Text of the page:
>If a beginner is just learning single words, then they might be tempted to still think in their native language when trying to arrange an idea.
Thinking in their native tongue is something that beginners do when their grasp on the grammar is so poor and/or when their vocabulary is so tiny that thinking in Japanese is impossible. You'll naturally begin to trend towards comprehending in Japanese as you improve at reading and listening, which you'll need to do a lot of in order to get good, anyways. I wouldn't worry about it unless you've gone through several VNs and still find yourself thinking "Okay, so this part means..."
Core is for quickly building up your raw word count faster than you would by other means. Anything that lowers the number of cards that you can do every day while still completing reviews is bad.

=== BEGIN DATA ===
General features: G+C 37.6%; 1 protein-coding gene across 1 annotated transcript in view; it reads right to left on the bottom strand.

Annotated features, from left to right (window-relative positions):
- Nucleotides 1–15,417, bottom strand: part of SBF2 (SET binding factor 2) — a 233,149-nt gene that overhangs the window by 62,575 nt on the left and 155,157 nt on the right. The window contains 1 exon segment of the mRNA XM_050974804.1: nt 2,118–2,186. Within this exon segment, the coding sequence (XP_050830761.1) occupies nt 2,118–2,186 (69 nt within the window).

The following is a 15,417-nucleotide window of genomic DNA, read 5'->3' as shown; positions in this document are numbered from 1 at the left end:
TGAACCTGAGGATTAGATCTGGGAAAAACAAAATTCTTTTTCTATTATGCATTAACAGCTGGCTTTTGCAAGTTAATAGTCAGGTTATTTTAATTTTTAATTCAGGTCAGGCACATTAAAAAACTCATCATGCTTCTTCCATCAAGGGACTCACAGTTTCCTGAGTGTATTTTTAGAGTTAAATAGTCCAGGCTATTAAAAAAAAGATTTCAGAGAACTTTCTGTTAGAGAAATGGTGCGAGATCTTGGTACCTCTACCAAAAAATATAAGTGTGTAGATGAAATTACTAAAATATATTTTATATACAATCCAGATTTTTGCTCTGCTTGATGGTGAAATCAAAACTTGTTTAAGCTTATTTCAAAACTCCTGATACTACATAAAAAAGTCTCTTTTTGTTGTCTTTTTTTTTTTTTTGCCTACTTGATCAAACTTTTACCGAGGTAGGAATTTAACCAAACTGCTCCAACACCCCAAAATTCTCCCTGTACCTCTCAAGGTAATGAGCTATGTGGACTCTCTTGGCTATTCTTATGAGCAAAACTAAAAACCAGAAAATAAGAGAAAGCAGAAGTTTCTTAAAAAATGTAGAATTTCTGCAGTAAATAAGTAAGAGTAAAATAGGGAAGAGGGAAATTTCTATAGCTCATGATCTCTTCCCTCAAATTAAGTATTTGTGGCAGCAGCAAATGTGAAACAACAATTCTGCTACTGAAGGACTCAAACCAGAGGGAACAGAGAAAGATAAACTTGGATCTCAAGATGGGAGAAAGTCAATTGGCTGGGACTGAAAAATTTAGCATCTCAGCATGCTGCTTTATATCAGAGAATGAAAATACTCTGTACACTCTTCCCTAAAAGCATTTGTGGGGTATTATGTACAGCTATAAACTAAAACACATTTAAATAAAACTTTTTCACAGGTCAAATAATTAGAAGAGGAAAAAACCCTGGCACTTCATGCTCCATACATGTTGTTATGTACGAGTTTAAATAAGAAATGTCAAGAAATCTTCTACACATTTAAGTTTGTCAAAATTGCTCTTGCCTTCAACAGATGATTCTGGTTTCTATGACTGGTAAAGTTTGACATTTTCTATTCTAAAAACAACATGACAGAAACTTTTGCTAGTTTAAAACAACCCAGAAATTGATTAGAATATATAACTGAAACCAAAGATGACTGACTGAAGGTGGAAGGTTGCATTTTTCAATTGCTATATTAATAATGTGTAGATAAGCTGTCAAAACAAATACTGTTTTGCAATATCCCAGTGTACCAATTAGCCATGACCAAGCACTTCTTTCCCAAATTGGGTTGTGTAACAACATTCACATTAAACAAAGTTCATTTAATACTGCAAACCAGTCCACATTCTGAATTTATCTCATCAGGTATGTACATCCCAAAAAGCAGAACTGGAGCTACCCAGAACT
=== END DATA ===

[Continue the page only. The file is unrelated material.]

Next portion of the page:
This is a bit misleading. Yes if you keep going you will be good. However, wanikani is *objectively* worse than anki in every single way. So, that's the answer to his question. No need to be wishy washy about it
I'm making notes as I go through JTMW to add to Anki. Otherwise it would all be water off a duck's back.
I use it, it's (as everyone else has said) a considerably slower and paid Anki. Nice if you prefer to have structure because you're an ADD riddled babby.
I'm considering switching back to Anki and reading more despite not nearly being at a good level of knowledge.
>It seems feasible to read the entire guide within a day with reasonable comprehension